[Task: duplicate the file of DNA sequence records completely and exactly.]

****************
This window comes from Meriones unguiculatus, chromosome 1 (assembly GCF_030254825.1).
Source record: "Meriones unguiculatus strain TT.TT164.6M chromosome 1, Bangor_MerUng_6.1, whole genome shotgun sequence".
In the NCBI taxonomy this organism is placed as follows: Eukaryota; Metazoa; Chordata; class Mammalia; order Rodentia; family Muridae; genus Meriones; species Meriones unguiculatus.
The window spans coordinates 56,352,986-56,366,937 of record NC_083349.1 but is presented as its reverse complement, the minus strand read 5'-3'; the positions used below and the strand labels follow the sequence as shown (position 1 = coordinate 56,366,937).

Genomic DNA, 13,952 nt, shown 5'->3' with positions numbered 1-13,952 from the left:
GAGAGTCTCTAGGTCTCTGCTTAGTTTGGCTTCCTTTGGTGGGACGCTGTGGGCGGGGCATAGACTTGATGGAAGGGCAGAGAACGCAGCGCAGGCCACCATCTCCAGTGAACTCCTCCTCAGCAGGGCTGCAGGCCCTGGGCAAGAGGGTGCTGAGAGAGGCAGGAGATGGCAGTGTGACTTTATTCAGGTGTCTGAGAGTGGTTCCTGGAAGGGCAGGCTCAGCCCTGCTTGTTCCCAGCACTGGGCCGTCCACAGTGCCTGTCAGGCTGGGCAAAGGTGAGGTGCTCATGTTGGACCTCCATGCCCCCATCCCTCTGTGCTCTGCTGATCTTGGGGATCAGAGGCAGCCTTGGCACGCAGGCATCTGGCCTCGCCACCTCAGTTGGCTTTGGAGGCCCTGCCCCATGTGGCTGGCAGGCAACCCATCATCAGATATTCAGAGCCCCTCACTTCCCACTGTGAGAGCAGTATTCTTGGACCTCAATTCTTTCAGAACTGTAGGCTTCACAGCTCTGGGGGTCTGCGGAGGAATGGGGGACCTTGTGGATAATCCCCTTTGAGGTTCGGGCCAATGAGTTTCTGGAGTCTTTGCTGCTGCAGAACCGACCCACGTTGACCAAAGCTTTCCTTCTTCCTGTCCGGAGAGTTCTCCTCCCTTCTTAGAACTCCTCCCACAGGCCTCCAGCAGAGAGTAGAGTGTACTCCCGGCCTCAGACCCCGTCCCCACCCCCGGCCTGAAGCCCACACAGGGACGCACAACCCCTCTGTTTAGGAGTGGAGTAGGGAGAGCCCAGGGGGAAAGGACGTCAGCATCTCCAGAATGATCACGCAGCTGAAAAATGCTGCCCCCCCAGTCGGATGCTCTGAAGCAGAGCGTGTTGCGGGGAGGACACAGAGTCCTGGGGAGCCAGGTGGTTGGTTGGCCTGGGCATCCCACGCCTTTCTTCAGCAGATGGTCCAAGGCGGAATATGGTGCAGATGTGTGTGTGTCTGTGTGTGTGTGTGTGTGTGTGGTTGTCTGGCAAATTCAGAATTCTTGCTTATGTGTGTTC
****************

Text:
This window comes from Meriones unguiculatus, chromosome 1 (assembly GCF_030254825.1).
Source record: "Meriones unguiculatus strain TT.TT164.6M chromosome 1, Bangor_MerUng_6.1, whole genome shotgun sequence".
In the NCBI taxonomy this organism is placed as follows: Eukaryota; Metazoa; Chordata; class Mammalia; order Rodentia; family Muridae; genus Meriones; species Meriones unguiculatus.
The window spans coordinates 56,352,986-56,366,937 of record NC_083349.1 but is presented as its reverse complement, the minus strand read 5'-3'; the positions used below and the strand labels follow the sequence as shown (position 1 = coordinate 56,366,937).

Genomic DNA, 13,952 nt, shown 5'->3' with positions numbered 1-13,952 from the left:
GAGAGTCTCTAGGTCTCTGCTTAGTTTGGCTTCCTTTGGTGGGACGCTGTGGGCGGGGCATAGACTTGATGGAAGGGCAGAGAACGCAGCGCAGGCCACCATCTCCAGTGAACTCCTCCTCAGCAGGGCTGCAGGCCCTGGGCAAGAGGGTGCTGAGAGAGGCAGGAGATGGCAGTGTGACTTTATTCAGGTGTCTGAGAGTGGTTCCTGGAAGGGCAGGCTCAGCCCTGCTTGTTCCCAGCACTGGGCCGTCCACAGTGCCTGTCAGGCTGGGCAAAGGTGAGGTGCTCATGTTGGACCTCCATGCCCCCATCCCTCTGTGCTCTGCTGATCTTGGGGATCAGAGGCAGCCTTGGCACGCAGGCATCTGGCCTCGCCACCTCAGTTGGCTTTGGAGGCCCTGCCCCATGTGGCTGGCAGGCAACCCATCATCAGATATTCAGAGCCCCTCACTTCCCACTGTGAGAGCAGTATTCTTGGACCTCAATTCTTTCAGAACTGTAGGCTTCACAGCTCTGGGGGTCTGCGGAGGAATGGGGGACCTTGTGGATAATCCCCTTTGAGGTTCGGGCCAATGAGTTTCTGGAGTCTTTGCTGCTGCAGAACCGACCCACGTTGACCAAAGCTTTCCTTCTTCCTGTCCGGAGAGTTCTCCTCCCTTCTTAGAACTCCTCCCACAGGCCTCCAGCAGAGAGTAGAGTGTACTCCCGGCCTCAGACCCCGTCCCCACCCCCGGCCTGAAGCCCACACAGGGACGCACAACCCCTCTGTTTAGGAGTGGAGTAGGGAGAGCCCAGGGGGAAAGGACGTCAGCATCTCCAGAATGATCACGCAGCTGAAAAATGCTGCCCCCCCAGTCGGATGCTCTGAAGCAGAGCGTGTTGCGGGGAGGACACAGAGTCCTGGGGAGCCAGGTGGTTGGTTGGCCTGGGCATCCCACGCCTTTCTTCAGCAGATGGTCCAAGGCGGAATATGGTGCAGATGTGTGTGTGTCTGTGTGTGTGTGTGTGTGTGTGGTTGTCTGGCAAATTCAGAATTCTTGCTTATGTGTGTTC